Richard J. Bonier
“This forest is preserved through the care and foresight of Dick Bonier and his family,” is inscribed on Dick’s bench, celebrating the Bonier family’s gift in 2018. For over fifty years, Dick Bonier walked a daily morning path through this beautiful 20-acre fragment of the oak history forest that used to cover most of New England. AVIS has improved and added to the loop trail, constructing boardwalks to allow casual visitors to stroll through the partly wetland forest that features majestic pine, birch, shagbark hickory, ironwood, maple, oak, fern, wintergreen, skunk cabbage, and other species.
This loop trail is filled with contrasting textures: the moist soil underfoot, the mosses and ferns along the trail, the shaggy shagbark hickory bark, the smooth gray “muscles” of the ironwood trunks, and the delicate curls of birch bark. The dying white ash trees along the trail show damage from the Emerald ash borer, an invasive insect that is killing ash trees across the country. As you look, you’ll see that woodpeckers have peeled back sections of bark, exposing the bore-holes that these insects leave behind. Dying trees create an opening in the tree canopy, allowing more light to reach the soil and begin the cycle of regrowth.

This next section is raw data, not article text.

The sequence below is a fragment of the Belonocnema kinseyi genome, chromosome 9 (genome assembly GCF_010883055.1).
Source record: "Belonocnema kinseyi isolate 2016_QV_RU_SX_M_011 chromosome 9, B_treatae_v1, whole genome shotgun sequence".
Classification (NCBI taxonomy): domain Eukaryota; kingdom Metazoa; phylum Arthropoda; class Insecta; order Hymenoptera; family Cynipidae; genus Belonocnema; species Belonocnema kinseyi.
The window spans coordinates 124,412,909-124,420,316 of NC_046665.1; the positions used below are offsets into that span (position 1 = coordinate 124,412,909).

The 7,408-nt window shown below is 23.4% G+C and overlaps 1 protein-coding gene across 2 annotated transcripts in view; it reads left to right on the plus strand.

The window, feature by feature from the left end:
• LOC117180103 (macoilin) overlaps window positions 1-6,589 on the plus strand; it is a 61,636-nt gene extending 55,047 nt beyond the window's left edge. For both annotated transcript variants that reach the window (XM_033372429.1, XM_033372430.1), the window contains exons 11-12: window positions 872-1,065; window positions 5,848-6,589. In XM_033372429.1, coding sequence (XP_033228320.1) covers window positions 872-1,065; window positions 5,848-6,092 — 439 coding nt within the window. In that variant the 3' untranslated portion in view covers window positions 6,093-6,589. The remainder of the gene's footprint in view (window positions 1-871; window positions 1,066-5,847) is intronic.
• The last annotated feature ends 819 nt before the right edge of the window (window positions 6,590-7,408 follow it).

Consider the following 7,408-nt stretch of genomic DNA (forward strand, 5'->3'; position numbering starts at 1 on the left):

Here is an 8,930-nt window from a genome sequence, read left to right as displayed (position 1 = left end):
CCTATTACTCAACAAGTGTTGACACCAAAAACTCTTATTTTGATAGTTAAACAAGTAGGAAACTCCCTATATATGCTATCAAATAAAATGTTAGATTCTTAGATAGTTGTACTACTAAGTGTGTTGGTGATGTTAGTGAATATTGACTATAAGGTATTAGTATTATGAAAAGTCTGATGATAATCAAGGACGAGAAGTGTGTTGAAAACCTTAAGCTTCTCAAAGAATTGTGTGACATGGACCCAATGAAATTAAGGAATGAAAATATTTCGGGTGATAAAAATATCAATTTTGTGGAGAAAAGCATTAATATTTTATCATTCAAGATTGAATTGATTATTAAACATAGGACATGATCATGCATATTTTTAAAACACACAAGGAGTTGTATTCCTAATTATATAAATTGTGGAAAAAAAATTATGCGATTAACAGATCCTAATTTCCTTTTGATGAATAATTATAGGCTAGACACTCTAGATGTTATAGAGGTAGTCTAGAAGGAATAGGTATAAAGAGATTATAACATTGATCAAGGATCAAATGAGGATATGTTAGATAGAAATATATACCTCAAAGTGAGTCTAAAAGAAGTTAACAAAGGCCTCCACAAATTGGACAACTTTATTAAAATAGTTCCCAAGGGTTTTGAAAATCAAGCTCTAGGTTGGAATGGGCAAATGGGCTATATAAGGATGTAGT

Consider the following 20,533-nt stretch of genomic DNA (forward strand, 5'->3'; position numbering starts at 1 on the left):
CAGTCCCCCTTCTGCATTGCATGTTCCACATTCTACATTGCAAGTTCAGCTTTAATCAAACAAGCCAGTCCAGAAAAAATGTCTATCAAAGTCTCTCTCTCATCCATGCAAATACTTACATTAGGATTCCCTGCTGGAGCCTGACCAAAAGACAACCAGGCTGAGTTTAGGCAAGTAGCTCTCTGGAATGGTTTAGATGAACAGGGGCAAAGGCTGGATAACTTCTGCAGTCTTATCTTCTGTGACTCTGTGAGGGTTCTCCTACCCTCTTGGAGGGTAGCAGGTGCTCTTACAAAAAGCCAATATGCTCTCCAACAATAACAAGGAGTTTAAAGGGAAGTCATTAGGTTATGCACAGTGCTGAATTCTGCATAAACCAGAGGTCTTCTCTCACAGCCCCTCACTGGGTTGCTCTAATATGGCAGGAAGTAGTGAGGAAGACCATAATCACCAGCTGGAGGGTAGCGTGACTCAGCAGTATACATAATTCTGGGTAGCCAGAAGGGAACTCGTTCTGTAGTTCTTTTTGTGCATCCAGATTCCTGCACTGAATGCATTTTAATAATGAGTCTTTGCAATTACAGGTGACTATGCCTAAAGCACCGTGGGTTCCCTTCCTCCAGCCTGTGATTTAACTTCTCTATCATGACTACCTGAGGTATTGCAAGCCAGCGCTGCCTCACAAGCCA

Dick’s Trail is accessible from Monahan Lane, where there is ample parking at the trailhead. The path follows a bubbling stream as it falls northwest and downhill towards the Merrimack River. Some edges of the reservation are still lined by the centuries-old stone walls built when the land was likely part of the historic Bailey farm. At the furthest reach, where the stream passes out of the reservation, is a large, flat granite boulder that bears marks of the ancient iron “plug and feather” method of rock quarrying used when West Andover farms were settled during the eighteenth century. The gift of this healthy forest, given within Dick Bonier’s lifetime, was the result of his planning for many decades and suggestions from Harold Rafton.
Once apart of the historic Bailey Farm said to encompass 700 acres along the Merrimack River. This property was given to AVIS in 1983 by Helen Collins Dooley in memory of her parents, Joseph Morris Collins and Margaret Scannell Collins, and her grandparents, Morris Collins and Mary Schofield Collins. At one time, the grandparents owned 25 acres of farmland along Pine Street.